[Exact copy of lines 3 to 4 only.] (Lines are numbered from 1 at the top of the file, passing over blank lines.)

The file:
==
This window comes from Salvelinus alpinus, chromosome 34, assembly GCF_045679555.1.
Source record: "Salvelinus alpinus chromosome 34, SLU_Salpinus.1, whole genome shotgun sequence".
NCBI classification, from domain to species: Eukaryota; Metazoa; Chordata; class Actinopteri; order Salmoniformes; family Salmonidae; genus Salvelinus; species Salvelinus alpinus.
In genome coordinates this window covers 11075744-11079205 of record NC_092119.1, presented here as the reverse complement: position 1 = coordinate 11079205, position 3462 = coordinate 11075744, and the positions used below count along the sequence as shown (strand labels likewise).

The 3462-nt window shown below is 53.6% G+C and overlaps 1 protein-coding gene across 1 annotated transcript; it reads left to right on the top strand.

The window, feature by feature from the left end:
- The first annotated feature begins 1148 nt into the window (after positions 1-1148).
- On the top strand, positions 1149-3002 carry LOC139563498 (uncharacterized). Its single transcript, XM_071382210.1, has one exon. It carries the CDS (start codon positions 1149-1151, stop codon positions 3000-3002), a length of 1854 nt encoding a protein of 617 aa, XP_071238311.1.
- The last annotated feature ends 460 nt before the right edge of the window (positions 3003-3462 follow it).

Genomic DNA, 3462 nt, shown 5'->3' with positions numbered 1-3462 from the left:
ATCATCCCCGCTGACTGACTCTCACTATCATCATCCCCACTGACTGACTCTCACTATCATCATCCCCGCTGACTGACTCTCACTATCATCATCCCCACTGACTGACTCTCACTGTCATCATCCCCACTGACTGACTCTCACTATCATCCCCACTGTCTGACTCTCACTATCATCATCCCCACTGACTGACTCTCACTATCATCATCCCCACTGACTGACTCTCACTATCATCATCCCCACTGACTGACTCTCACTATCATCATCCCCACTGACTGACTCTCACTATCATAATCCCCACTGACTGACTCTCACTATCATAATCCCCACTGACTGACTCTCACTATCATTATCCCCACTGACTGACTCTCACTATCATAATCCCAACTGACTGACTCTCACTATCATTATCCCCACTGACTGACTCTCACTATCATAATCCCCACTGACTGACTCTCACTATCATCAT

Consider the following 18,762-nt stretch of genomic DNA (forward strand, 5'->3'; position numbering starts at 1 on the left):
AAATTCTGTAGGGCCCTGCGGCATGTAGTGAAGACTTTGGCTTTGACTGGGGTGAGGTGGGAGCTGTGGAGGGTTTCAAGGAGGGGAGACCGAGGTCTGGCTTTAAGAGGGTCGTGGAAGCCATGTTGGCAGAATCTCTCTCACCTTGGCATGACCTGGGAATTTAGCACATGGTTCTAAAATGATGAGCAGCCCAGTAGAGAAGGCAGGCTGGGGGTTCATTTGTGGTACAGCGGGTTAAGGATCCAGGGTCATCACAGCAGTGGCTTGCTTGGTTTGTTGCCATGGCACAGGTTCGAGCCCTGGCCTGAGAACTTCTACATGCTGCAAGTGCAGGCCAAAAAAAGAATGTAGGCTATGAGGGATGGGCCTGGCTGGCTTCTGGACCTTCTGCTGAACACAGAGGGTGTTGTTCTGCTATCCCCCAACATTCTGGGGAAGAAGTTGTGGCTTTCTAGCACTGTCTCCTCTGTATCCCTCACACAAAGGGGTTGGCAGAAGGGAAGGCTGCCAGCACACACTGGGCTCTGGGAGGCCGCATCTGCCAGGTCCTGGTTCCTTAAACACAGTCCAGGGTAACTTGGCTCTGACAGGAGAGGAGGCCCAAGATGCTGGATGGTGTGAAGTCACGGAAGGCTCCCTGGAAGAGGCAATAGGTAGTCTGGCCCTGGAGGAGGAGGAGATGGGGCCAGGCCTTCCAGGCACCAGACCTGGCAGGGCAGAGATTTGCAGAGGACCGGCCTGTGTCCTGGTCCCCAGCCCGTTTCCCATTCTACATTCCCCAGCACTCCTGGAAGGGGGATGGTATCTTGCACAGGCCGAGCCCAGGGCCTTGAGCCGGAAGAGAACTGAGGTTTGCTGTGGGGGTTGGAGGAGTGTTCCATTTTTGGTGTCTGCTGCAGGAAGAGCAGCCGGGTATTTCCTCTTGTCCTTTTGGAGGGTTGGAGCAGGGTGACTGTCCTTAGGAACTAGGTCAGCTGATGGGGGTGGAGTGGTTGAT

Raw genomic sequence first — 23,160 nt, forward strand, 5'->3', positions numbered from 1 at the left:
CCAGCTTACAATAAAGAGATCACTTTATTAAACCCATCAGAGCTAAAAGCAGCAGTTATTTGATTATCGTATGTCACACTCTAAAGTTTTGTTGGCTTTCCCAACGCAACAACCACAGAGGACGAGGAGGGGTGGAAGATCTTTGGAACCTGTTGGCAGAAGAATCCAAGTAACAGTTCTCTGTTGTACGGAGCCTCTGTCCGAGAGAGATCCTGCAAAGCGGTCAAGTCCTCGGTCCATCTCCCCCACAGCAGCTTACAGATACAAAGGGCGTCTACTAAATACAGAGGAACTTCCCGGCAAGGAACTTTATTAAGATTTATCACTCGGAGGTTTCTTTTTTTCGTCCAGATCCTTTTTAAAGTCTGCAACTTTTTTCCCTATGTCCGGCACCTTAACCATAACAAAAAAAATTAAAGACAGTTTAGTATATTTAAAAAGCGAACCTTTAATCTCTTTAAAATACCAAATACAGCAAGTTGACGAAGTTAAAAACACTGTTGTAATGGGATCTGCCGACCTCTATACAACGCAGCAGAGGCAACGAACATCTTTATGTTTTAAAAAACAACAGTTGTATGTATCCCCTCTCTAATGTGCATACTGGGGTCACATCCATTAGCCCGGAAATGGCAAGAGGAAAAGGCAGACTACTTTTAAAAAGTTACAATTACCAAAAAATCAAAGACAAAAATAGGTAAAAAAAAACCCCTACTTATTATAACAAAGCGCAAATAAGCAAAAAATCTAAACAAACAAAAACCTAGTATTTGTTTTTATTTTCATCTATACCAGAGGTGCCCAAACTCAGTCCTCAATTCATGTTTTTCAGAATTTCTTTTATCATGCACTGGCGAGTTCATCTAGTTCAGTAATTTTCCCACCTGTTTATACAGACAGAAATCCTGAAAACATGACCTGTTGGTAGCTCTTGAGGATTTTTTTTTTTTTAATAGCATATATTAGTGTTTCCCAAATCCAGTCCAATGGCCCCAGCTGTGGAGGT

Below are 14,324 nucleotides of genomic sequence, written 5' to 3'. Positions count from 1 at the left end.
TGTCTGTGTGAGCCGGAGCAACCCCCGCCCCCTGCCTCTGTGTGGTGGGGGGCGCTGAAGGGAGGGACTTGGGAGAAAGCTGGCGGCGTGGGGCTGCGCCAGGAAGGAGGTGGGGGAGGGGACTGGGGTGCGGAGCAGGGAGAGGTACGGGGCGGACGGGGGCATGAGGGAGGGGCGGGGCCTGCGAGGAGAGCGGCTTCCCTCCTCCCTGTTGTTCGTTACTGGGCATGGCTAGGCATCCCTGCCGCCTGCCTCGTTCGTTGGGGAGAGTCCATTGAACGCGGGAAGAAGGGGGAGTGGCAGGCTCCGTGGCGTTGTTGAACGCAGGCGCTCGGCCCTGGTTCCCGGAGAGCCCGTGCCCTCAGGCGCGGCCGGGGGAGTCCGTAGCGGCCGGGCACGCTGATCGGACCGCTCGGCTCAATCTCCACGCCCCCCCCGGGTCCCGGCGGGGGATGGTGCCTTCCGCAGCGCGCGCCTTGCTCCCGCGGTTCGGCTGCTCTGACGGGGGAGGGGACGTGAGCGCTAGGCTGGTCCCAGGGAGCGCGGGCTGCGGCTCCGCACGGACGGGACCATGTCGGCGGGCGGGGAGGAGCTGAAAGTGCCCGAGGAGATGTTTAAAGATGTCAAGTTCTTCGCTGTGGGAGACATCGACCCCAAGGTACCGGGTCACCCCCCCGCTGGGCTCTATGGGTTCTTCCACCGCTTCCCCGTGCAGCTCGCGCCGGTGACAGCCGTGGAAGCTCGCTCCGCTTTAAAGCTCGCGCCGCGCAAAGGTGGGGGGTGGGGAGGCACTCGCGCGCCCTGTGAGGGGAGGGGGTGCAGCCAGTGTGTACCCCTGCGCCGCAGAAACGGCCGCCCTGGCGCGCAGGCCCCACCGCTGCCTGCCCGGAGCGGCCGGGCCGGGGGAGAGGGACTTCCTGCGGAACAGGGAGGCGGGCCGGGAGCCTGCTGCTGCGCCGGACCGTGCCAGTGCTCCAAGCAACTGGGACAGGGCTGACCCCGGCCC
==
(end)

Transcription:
NCBI classification, from domain to species: Eukaryota; Metazoa; Chordata; class Actinopteri; order Salmoniformes; family Salmonidae; genus Salvelinus; species Salvelinus alpinus.
In genome coordinates this window covers 11075744-11079205 of record NC_092119.1, presented here as the reverse complement: position 1 = coordinate 11079205, position 3462 = coordinate 11075744, and the positions used below count along the sequence as shown (strand labels likewise).